Although “Two Weeks Notice” starts with a a snarky bit of a businessman talking about golf, this EP isn’t exactly ‘angry,’ even though it easily could be. It instead has an aura of passive and informational aggression. Supastition wants to teach listeners, in a way that anger would not allow. He wants to teach listeners what it’s like “living in areas they won’t even deliver pizza to,” as he says in the song “Honest Living.” The EP retains a consistent, relaxed tone, even if the lyrics are thematically heavy and rightly emotional.

Rap that tells stories and has a serious sense of purpose like that on “Honest Living EP” is usually less focused on the skill and impressiveness of the rapper and more focused on the lyrics, but Supastition is an exceptional rapper. It might almost go unnoticed, with how important the lyrics themselves are. But he’s clear and concise, a no-frills artist. The EP’s producer, previous collaborator Croup, acts as the same. The EP is perfectly produced, filled with simple beats and no theatrics.

“Honest Living EP” is an inspired and honest work. There is no boasting, no violence, no NY vs. LA, and no Tom Ford namedrops. It is a vintage, down-to-earth release about economic struggles in North Carolina. Simple music for complex lyrics, and a cohesive EP from a man just trying to make a living. While there’s nothing wrong with big-shot hip-hop royalty, it’s so far removed from what rap used to be. “Honest Living EP” goes back to an old school sound, with lyrics of honest struggles.

The album can be streamed and downloaded for free on bandcamp, but doesn’t it deserve a few bucks?

-By Andrew McNally

Lakutis – “3 Seashells”

(Photo Credit: bandcamp)

Grade: A-

Key Tracks: “What the Fuck” “Too Ill For the Law”

Is “3 Seashells” a mixtape, or a debut album? It’s been billed as both. It’s the first full-length work dropped by Lakutis, and it has the cohesiveness of an album. But it has two >15 second skits, the longest track is only 3:06, and it was dropped on a Thursday mid-afternoon. So it’s both, or it’s neither, or it’s whatever it is. And that’s exactly what it should be.

This album/mixtape is exactly what we’ve come to expect from Lakutis. It’s short; not a single song overstays it’s welcome. And it’s diverse. Lakutis is known for being involved in Brooklyn’s Greedhead Records (started by Heems – Lakutis is on the Das Racist track “Booty in the Air”), but he’s in the hardcore scene too, and it comes through in the most subtle ways. Each song seems to have a rapidity to get to the end, like hardcore groups. And there’s a certain dark tone running throughout the album, especially towards the album’s second half.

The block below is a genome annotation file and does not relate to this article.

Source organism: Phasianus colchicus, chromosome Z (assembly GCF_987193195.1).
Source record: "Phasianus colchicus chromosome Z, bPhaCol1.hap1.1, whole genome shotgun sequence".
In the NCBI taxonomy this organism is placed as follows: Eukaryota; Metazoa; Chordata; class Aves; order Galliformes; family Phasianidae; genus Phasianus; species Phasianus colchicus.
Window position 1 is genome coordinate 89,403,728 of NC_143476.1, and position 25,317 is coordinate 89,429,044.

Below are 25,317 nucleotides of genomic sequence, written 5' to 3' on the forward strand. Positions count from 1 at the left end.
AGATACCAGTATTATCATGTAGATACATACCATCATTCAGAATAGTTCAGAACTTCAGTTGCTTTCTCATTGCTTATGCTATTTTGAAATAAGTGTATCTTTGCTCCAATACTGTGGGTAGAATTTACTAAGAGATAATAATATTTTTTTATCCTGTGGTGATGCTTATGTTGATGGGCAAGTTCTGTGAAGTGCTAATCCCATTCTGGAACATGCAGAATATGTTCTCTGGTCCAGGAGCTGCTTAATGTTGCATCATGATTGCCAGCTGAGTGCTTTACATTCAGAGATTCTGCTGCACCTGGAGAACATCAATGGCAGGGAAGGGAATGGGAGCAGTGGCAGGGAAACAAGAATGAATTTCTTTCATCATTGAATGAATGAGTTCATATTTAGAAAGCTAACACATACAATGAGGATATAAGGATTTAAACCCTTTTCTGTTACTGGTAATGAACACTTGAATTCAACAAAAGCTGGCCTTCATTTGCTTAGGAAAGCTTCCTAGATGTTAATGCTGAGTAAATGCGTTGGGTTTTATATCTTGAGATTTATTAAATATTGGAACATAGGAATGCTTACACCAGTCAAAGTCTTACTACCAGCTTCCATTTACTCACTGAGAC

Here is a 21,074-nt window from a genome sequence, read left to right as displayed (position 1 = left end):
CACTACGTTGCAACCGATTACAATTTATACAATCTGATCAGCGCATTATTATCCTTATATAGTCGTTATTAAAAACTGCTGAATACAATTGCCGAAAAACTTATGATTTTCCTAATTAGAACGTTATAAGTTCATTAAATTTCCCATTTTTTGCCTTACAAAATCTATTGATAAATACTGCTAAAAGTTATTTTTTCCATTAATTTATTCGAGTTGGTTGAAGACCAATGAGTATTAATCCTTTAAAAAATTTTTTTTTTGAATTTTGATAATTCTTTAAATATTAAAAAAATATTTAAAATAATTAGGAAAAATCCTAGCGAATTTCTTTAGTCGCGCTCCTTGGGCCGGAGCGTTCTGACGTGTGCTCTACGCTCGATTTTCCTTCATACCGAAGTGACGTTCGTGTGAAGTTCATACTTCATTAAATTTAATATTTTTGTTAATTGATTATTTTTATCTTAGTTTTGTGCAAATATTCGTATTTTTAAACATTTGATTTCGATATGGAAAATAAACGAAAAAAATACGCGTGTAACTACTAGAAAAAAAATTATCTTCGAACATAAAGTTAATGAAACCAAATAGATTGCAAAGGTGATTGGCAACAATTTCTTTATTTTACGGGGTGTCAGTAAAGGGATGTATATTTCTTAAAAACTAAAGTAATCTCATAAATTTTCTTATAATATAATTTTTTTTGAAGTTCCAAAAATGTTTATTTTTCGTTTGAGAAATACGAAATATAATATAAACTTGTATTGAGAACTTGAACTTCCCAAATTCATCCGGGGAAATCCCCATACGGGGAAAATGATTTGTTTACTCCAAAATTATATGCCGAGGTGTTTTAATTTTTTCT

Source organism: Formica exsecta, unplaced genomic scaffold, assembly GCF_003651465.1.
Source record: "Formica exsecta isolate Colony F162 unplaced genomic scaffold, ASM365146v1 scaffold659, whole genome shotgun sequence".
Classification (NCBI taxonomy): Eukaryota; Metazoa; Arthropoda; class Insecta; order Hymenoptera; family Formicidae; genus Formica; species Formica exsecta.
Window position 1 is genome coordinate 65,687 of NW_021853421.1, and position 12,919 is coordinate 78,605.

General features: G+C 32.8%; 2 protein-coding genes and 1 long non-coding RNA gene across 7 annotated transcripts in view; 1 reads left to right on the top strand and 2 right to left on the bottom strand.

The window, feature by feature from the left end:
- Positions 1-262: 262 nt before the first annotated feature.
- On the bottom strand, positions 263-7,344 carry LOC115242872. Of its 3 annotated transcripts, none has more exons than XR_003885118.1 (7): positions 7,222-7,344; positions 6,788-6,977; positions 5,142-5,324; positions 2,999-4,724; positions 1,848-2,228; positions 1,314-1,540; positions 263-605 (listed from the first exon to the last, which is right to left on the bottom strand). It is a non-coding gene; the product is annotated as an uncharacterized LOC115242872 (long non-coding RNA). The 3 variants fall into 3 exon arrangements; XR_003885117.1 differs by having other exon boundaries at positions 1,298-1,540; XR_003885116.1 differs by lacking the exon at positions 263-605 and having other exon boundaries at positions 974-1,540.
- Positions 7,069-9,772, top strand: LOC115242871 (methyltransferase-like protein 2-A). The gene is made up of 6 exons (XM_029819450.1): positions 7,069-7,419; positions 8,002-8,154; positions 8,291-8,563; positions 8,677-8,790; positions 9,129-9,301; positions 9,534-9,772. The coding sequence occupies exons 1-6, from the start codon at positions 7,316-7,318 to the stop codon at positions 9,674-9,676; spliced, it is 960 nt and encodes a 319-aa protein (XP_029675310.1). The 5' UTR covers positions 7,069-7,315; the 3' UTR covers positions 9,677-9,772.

This album’s (arguable) best song, “Too Ill For the Law,” was actually #6 on my subjective list of the best songs of 2013, one of the only four hip-hop songs (which also included kitty’s “R.R.E.A.M,” from her EP that he shows up on). For someone with so little material, Lakutis has the energy and confidence of a seasoned rapper. Throughout this album, Lakutis proves himself a better, more inventive and quicker rapper than nearly anyone out there today. “What the Fuck” directly channels old school rap, when it was just starting to get profane. “Black Swann” has more of a frightening vibe to it, pairing with the screaming at the end of “Skeleton”. And “Too Ill For the Law” has a verse done entirely in thirds. It’s a bold, bold verse, and it’s downright perfect.

“3 Seashells” has been awaited for quite some time, and Lakutis proves himself to be one of the most formidable underground rappers working today. The almost unassuming man formally known as Aleksey Weintraub might not seem like it, but whether it’s the simplest of rhymes or a complex triplets rhythm, Lakutis is simply one of the best out there right now. Get on it, people.

-By Andrew McNally

(Side note: I once had the pleasure of meeting Lakutis at a Heems show in a museum, but he looked like he was so turnt that he could barely see. Got on stage and did a perfect verse. What a hero).

Beyonce – “Beyonce”

(Photo Credit: thisisrnb)

Grade: A-

Key Tracks: “Mine” “Flawless”

Long live the queen. Beyonce caused an internet explosion the other night by nonchalantly dropping sixteen new songs (and videos) on iTunes, with no promotion or even any announcements. How no one knew it was going to happen is still astounding. Magazines and websites have taken down their year-end lists and re-tooled them accordingly. She is in no way the first to do it, Death Grips did the exact same just a few weeks back (also with video – and there’s was free), but this album is different. Its lack of a title and unannounced release back up the album’s theme of self-confidence and self-realization. At sixteen songs and a few minutes past an hour, it doesn’t always keep the listener interested, but it’s diverse sonically and consistent thematically.